Comment Source:I think Graham's point was more that for some very simple things the benefits of using version control may be outweighed by having to learn yet another version control system. (One of the pains of diversity in software is that if you pick the wrong 5 projects to contribute to you may have to learn Git, Mercurial, Subversion, CVS and Perforce.)
  • 29.
    edited January 2011

    Right, and in this case you can simply upload the code to the Azimuth Wiki as a ZIP-file - or would you like to have some kind of a shared file server for this, maybe on the Azimuth code project?

    Comment Source:Right, and in this case you can simply upload the code to the Azimuth Wiki as a ZIP-file - or would you like to have some kind of a shared file server for this, maybe on the Azimuth code project?
  • 30.

    In the particular case of the predator-prey model, John wanted it in the code project. I've no objections. Tim, you could get the R code from near the end of quantitative ecology or give me access. My Google email is graham853 at gmail.com. You'd also better tell me where to put it if I am to do it.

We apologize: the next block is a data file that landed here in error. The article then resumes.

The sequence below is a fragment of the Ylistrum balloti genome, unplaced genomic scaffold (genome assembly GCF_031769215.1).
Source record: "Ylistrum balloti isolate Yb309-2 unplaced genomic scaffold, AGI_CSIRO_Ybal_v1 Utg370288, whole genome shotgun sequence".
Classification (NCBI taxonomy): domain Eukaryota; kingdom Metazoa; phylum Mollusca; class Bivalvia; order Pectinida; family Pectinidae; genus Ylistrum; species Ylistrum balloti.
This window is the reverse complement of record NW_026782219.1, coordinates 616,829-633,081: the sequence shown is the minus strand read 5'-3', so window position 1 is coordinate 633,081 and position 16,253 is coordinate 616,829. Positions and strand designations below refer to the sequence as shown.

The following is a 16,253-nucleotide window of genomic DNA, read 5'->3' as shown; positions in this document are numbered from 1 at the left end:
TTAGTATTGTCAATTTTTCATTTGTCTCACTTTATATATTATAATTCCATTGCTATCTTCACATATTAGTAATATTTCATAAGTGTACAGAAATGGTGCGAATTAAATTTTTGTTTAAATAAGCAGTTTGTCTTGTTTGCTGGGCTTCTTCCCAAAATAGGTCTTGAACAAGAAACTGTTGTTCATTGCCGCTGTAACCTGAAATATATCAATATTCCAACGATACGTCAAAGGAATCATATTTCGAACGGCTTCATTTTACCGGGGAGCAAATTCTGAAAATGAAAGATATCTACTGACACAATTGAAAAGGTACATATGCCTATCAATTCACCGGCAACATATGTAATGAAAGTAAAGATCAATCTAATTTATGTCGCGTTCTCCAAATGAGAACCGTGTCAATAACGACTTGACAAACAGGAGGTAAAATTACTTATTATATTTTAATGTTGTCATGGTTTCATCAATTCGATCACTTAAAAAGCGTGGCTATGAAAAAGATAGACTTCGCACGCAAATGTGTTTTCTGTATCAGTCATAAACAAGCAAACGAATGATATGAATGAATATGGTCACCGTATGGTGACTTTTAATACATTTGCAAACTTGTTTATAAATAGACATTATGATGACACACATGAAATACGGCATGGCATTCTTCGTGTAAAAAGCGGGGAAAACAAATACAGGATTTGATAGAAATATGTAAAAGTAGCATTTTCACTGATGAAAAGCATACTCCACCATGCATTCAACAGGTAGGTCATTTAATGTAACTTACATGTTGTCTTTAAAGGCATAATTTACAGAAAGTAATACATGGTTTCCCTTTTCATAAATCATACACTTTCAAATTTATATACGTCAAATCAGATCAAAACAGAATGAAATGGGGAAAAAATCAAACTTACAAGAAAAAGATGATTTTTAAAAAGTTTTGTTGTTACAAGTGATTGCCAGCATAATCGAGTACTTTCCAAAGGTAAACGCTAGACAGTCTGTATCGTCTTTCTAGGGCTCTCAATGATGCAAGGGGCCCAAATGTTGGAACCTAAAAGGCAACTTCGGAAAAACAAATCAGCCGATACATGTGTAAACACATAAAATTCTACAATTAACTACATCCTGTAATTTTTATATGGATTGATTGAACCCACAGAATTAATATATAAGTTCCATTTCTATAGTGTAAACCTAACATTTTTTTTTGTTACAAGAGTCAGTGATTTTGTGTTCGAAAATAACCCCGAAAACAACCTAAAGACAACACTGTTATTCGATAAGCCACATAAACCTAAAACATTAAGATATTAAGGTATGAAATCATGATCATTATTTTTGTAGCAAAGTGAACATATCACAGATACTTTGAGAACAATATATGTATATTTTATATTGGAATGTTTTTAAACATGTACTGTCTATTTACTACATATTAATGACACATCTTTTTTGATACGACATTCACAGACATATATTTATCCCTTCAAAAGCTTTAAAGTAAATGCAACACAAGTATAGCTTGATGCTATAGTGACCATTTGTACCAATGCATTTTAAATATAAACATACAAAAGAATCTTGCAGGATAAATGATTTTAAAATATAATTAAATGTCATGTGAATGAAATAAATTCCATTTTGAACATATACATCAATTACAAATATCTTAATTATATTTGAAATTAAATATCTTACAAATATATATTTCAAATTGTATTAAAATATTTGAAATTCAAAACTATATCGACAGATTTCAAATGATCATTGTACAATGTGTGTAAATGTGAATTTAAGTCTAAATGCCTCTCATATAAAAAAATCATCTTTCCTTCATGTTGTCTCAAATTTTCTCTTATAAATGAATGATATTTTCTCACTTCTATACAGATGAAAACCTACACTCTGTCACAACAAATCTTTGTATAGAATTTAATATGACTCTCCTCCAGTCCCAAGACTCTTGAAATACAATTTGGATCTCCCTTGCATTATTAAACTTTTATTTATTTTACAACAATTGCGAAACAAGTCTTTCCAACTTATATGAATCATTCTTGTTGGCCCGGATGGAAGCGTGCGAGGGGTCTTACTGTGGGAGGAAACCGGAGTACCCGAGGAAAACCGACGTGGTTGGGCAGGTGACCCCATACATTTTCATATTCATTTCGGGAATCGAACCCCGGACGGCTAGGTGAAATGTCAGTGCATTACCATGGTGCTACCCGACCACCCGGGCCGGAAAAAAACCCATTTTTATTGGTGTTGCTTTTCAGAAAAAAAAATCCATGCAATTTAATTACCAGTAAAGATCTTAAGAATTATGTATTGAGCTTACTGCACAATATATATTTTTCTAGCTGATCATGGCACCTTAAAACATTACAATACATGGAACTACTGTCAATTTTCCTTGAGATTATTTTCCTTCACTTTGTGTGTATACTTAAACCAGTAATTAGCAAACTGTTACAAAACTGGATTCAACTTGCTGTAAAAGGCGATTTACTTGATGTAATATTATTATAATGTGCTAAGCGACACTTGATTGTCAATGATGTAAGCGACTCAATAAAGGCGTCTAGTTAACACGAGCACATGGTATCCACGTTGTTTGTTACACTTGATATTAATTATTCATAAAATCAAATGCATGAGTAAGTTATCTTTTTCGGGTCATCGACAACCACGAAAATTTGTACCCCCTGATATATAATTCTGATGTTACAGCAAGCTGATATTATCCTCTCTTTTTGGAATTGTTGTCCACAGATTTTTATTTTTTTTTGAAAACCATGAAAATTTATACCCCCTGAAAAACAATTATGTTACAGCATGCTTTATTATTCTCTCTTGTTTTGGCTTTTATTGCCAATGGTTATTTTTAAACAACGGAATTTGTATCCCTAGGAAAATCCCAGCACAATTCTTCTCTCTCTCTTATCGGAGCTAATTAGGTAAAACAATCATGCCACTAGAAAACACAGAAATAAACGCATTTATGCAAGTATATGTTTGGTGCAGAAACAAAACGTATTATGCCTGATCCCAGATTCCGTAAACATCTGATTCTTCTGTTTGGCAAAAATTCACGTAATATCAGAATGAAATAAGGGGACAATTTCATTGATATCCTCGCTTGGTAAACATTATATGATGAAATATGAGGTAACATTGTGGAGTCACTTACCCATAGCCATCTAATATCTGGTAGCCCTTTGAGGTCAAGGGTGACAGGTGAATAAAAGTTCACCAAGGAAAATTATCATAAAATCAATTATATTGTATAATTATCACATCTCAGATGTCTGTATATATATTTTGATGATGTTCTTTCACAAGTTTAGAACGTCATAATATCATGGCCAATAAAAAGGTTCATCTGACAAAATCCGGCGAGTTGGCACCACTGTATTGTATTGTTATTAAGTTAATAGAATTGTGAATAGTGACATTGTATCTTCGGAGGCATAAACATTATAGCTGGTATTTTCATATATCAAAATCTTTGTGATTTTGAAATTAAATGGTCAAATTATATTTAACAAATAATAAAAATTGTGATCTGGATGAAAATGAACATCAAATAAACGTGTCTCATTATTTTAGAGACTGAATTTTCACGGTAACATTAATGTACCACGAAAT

Comment Source:In the particular case of the predator-prey model, John wanted it in the code project. I've no objections. Tim, you could get the R code from near the end of [[quantitative ecology]] or give me access. My Google email is graham853 at gmail.com. You'd also better tell me where to put it if I am to do it.
  • 31.
    edited January 2011

    Tim: I already have a Google email address,

    john.c.baez AAATTT gmail.com

    where "AAATTT" stands for that little @ thing.

    Please let me know what else I to tell you, or do.

    Apparently subversion is so simple that even mathematicians use it (to collaborate on papers written in TeX). Alas, I have not personally reached the point of using version control systems for collaborative math projects. But I'm not opposed to it.

    Comment Source:Tim: I already have a Google email address, john.c.baez AAATTT gmail.com where "AAATTT" stands for that little @ thing. Please let me know what else I to tell you, or do. Apparently subversion is so simple that even mathematicians use it (to collaborate on papers written in TeX). Alas, I have not personally reached the point of using version control systems for collaborative math projects. But I'm not opposed to it.
  • 32.

    I have added both Graham and John as project owners, so you should now have the same privileges as I have. To commit to the SVN repository, you need to tell SVN your google.com password. If that does not work and I can help somehow, let me know.